“All our grandparents in them days were warriors,” Pinkham said. “They fought in the wars.”
Both men were honorably discharged after a two-year stint, he said.
“He got discharged I think 90 days before I did,” Pinkham said.
Sampson went on to become the human resource director for Mt. Adams Furniture Factory — a tribal enterprise — before being elected to the Tribal Council, where he served 18 years.
Sampson was among a group of nine close friends in White Swan, most of them rodeo buffs, Fiander said.
“The rest of us were raised to be cowboys,” Fiander said. “He wasn’t. He was raised to be a fisherman.”
But that didn’t keep Sampson from the rodeo arena as he eventually took to team roping.
“He made himself a cowboy, and he was very good at it,” Fiander said.
Sampson wanted to provide a national event for Native American competitors and led the way for the formation of the Indian National Finals Rodeo in 1976.
“That started in Mel’s office, at Mel’s desk,” Fiander said.
Sampson had hired Jack Edmo, also a rodeo competitor, to work in the tribe’s planning department and the two began planning a national competition, Fiander said.
“They began talking about offering something for youth,” he said.
In 2011, Sampson was inducted into the INFR hall of fame.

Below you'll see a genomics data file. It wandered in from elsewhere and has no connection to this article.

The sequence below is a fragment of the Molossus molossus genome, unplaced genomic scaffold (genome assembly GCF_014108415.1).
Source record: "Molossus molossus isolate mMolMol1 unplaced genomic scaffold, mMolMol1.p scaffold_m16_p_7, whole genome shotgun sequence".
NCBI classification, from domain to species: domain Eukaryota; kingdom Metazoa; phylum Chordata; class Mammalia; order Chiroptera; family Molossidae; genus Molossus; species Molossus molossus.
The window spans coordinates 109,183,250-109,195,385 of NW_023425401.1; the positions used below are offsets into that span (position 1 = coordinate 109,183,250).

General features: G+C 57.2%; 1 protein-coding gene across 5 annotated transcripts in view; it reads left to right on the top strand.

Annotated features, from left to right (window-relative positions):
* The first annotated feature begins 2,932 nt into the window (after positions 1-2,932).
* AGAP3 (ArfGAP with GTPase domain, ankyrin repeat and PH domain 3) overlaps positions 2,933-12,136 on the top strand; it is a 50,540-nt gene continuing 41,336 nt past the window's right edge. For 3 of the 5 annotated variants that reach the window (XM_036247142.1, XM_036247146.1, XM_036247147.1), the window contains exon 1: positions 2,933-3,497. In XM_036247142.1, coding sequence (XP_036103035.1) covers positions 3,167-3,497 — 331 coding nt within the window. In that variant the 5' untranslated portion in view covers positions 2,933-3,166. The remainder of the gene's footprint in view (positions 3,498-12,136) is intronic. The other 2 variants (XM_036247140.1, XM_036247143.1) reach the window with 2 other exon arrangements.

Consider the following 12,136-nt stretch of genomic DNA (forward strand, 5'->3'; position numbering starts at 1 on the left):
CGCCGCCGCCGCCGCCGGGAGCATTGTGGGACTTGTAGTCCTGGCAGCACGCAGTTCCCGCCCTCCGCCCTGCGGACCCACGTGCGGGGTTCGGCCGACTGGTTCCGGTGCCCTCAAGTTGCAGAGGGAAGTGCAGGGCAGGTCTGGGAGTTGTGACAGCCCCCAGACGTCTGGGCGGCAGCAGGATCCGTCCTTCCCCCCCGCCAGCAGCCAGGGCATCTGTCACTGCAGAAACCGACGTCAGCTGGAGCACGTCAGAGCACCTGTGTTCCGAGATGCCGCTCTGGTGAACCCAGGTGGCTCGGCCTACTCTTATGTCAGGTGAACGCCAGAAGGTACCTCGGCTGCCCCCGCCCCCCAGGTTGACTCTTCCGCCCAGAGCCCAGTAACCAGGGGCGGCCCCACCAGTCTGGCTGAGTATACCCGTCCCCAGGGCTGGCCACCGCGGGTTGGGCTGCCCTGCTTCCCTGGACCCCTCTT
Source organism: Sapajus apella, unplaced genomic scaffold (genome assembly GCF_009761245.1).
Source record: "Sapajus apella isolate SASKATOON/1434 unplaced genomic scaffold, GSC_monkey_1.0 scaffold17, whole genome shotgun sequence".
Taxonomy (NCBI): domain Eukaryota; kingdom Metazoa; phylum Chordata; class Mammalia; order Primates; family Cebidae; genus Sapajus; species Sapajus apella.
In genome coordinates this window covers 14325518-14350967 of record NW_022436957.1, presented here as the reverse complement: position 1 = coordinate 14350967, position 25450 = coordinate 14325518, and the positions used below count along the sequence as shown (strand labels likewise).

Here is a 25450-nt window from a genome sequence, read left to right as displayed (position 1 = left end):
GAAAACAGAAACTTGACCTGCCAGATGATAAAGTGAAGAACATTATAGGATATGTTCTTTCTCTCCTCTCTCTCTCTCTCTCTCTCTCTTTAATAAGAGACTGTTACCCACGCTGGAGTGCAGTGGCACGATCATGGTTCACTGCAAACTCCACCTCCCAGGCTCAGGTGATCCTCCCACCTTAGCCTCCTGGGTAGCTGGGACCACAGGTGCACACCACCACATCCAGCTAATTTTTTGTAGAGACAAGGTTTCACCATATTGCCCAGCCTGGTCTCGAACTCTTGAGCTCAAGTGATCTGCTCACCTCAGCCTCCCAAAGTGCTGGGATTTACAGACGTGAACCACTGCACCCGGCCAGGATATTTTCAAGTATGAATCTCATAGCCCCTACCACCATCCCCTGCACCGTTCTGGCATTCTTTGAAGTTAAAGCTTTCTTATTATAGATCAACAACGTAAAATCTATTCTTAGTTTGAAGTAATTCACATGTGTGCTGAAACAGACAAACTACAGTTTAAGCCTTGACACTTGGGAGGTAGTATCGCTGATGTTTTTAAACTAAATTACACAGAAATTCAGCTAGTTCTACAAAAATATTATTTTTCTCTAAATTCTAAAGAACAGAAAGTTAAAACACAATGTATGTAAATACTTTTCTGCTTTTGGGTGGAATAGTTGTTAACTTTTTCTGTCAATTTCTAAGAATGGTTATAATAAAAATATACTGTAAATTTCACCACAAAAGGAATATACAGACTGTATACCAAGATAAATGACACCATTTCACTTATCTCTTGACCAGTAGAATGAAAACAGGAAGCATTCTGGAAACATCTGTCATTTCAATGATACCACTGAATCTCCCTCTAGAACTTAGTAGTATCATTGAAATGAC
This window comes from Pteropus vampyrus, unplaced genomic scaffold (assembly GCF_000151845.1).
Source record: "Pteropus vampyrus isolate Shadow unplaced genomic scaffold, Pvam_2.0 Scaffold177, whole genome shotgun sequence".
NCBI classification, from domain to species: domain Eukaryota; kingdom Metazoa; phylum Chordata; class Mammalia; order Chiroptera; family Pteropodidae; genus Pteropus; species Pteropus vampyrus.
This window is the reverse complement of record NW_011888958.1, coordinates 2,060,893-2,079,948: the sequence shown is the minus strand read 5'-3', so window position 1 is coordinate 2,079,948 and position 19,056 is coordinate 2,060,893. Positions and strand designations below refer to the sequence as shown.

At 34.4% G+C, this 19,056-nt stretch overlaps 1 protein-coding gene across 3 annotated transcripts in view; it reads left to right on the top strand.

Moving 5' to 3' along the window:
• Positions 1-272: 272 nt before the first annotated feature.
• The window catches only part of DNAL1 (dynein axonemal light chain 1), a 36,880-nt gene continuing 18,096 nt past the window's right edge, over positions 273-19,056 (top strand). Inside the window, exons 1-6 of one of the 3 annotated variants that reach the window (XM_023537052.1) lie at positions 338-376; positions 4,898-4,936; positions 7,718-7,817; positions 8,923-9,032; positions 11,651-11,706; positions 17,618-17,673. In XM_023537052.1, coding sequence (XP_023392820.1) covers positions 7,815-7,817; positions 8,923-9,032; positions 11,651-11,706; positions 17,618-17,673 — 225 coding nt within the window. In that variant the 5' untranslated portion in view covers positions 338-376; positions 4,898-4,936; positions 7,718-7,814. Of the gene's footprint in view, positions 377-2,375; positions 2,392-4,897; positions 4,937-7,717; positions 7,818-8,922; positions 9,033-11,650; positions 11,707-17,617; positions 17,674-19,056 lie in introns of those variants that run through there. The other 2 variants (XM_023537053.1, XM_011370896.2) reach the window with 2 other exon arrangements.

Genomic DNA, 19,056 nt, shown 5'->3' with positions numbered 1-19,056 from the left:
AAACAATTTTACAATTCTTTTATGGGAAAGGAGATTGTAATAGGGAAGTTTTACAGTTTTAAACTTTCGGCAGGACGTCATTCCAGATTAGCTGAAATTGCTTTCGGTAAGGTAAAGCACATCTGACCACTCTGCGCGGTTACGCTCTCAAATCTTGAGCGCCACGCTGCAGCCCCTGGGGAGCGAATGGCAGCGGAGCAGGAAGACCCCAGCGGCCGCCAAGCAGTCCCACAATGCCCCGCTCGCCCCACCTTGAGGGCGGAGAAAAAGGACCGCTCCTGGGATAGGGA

But rodeo wasn’t the only area Sampson’s efforts touched youths, said Arlen Washines, director of the tribe’s human services department.
Washines said Sampson supported all youth activities and sporting events and was instrumental in seeing a scholarship program run by the Bureau of Indian Affairs transferred to Yakama administration.
That brought scholarship opportunity closer to tribal youths, he said.
Sampson also helped see the administration of other federally funded programs moved to local tribal administration, with the most notable being health services.
“He was in all facets of our tribe,” Washines said.
Indian Health Services
Sampson fought long for improved health services on reservations. He spent 17 years serving on the National Indian Health Board, which advocated for improved health care for Native Americans.
He also was instrumental in the formation of the Portland Area Indian Health Board, which oversees federal administration of Indian health services in Idaho, Oregon and Washington.
Sampson didn’t hesitate to begin shifting operation and management of health and other service programs to the local tribal level when Congress adopted the Indian Education and Self Determination Act of 1975, said Phillip Ambrose, who at the time served as administrator of grants and contracts for the tribe.
“This was an opportunity to allow the Yakama Nation to better meet the local health needs of the Yakama members rather than relying on a federal cookie-cutter model that was not responsive to the health status of Yakama members,” he said.
The federal government in the 1855 treaty promised the Yakamas a hospital. That didn’t happen.
The tribe had a little clinic houses in small brick building on the southeast side of the tribe’s government campus.
Sampson led a lobbying effort in Washington, D.C., to secure funding to build the Indian Health Clinic west of Toppenish. Later, his continued drive led to the 8,000-square-foot clinic’s expansion into a more than 80,000-square-foot facility.